COVID-19 Threat to Andaman and Nicobar

The ongoing COVID-19 pandemic is presenting a threat not only to the indigenous people of Andaman but also to the endangered languages of the island.

People of Andaman

The indigenous people of Andaman are reported to have descended from the founder populations of modern humans, who had migrated from Africa to Australia, New Guinea, South Asia and South-east Asia, some 70,000 years ago. They were isolated from the mainstream diseases and cultural influence for a long time till the British invasion. Introduction of new disease had greatly reduced their numbers in the 1960s. The Onge and Jarawa are some of the remaining few vulnerable tribes of Andaman.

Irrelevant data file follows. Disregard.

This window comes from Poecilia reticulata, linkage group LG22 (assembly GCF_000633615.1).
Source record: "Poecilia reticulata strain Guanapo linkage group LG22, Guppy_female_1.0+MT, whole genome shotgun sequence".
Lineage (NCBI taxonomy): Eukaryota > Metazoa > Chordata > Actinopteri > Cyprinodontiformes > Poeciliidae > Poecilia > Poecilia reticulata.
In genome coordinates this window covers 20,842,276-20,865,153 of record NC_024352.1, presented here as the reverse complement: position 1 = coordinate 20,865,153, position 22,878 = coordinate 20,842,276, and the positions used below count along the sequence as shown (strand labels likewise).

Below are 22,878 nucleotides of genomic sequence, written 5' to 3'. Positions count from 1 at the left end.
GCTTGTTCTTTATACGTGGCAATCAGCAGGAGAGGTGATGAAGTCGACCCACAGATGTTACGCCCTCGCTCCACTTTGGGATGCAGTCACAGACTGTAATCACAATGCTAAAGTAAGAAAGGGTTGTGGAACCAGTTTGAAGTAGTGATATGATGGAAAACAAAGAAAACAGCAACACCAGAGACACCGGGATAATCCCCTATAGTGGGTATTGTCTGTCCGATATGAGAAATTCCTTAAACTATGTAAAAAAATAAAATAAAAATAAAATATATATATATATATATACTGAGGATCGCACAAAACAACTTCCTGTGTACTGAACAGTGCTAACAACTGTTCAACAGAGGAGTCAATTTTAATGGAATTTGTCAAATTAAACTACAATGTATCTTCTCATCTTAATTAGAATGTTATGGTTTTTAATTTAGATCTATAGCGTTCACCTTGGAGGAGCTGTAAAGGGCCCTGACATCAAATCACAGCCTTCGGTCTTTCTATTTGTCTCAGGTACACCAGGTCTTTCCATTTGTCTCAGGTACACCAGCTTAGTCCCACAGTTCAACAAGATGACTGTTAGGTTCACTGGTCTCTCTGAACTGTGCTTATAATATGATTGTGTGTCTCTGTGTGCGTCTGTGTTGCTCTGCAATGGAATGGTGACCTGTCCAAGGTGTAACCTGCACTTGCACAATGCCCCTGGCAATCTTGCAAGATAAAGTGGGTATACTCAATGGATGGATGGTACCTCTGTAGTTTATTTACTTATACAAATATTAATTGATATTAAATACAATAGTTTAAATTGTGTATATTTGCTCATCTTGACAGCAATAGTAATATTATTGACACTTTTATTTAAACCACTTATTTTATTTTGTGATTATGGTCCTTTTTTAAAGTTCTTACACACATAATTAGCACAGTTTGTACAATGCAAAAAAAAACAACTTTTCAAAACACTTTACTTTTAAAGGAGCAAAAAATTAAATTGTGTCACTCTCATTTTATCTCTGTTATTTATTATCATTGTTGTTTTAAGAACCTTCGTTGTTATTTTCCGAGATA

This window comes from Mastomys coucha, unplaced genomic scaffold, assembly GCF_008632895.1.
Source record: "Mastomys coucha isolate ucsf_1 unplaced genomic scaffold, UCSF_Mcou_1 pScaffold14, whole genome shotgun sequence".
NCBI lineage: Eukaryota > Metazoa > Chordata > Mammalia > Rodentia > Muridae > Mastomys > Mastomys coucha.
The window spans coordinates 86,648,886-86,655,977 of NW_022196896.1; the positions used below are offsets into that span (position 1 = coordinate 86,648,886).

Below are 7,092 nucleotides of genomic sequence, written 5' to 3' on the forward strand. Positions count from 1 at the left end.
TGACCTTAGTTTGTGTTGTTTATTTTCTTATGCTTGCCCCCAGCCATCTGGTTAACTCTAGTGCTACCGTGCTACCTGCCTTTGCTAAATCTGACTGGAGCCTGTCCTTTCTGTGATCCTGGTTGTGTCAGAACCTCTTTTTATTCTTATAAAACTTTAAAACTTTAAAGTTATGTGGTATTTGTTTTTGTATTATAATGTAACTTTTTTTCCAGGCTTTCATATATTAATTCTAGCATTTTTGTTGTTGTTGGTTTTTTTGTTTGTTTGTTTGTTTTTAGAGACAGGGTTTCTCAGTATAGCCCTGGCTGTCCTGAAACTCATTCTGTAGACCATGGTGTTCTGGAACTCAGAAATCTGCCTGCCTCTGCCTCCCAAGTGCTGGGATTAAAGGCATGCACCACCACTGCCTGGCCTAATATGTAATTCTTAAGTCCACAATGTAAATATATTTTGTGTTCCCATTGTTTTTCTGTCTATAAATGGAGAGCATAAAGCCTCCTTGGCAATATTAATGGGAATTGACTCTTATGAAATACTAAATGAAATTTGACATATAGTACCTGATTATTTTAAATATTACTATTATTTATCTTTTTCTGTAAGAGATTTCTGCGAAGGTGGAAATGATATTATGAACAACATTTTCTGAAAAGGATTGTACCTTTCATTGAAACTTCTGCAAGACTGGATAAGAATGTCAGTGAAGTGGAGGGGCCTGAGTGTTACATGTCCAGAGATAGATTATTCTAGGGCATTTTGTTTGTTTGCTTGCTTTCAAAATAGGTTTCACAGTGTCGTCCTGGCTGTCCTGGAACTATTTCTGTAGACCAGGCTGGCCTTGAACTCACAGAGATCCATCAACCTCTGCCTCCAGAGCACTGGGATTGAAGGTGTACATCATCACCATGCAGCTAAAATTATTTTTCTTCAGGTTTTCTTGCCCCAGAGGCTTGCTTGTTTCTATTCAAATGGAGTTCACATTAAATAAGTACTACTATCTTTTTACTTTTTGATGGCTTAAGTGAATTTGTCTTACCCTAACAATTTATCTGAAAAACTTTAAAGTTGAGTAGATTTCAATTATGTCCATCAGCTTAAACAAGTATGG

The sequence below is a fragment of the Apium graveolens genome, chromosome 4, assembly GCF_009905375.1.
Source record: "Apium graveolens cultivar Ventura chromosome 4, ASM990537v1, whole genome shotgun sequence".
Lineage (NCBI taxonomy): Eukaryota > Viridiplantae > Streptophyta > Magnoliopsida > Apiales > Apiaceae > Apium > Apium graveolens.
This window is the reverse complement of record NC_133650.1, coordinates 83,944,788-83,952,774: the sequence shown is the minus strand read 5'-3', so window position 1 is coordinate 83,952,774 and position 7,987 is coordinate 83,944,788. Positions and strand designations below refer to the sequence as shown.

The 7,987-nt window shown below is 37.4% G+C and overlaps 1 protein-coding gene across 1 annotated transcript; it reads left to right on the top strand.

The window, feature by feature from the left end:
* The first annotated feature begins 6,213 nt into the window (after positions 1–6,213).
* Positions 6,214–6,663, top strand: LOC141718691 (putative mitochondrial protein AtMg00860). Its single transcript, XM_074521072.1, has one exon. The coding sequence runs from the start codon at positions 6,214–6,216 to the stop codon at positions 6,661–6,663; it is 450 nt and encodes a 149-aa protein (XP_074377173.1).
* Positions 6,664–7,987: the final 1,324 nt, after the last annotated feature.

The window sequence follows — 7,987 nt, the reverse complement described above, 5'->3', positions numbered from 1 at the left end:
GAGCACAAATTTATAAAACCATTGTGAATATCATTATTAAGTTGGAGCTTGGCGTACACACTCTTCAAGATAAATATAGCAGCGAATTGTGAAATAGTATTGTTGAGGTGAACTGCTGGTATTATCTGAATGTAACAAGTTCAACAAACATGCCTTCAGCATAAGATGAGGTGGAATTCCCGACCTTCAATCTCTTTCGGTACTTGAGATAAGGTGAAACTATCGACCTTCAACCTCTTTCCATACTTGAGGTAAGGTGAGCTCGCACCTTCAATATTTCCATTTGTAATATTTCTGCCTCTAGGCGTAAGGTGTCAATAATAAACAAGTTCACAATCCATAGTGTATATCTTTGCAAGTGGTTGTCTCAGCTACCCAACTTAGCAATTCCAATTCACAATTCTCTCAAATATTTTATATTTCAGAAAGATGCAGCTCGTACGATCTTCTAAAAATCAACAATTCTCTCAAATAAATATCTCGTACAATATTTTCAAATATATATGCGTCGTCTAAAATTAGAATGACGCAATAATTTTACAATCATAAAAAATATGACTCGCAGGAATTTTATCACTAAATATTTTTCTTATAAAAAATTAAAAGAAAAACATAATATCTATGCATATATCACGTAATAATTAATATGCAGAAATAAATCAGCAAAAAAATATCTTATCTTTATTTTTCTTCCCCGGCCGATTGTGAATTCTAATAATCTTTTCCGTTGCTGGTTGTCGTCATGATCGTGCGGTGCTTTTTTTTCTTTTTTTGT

Great Andamanese Languages

The Great Andamanese languages is one of the 6 Indian language families- the others being Indo-Aryan, Dravidian, Tibeto-Burman, Austroasiatic and Tai-Kadai. It is a nearly extinct language group. The Great Andamanese language spoken today is a mixture of Jero, Sare, Bo and Khora languages.

Endangered Languages in India

India is home to 197 endangered languages according to a UNESCO report. 156 of these languages are spoken by less than 10,000 people. 42 of these languages are critically endangered. Most of the critically endangered languages tend to die out with the elders who themselves speak it infrequently and rarely in its pure form.

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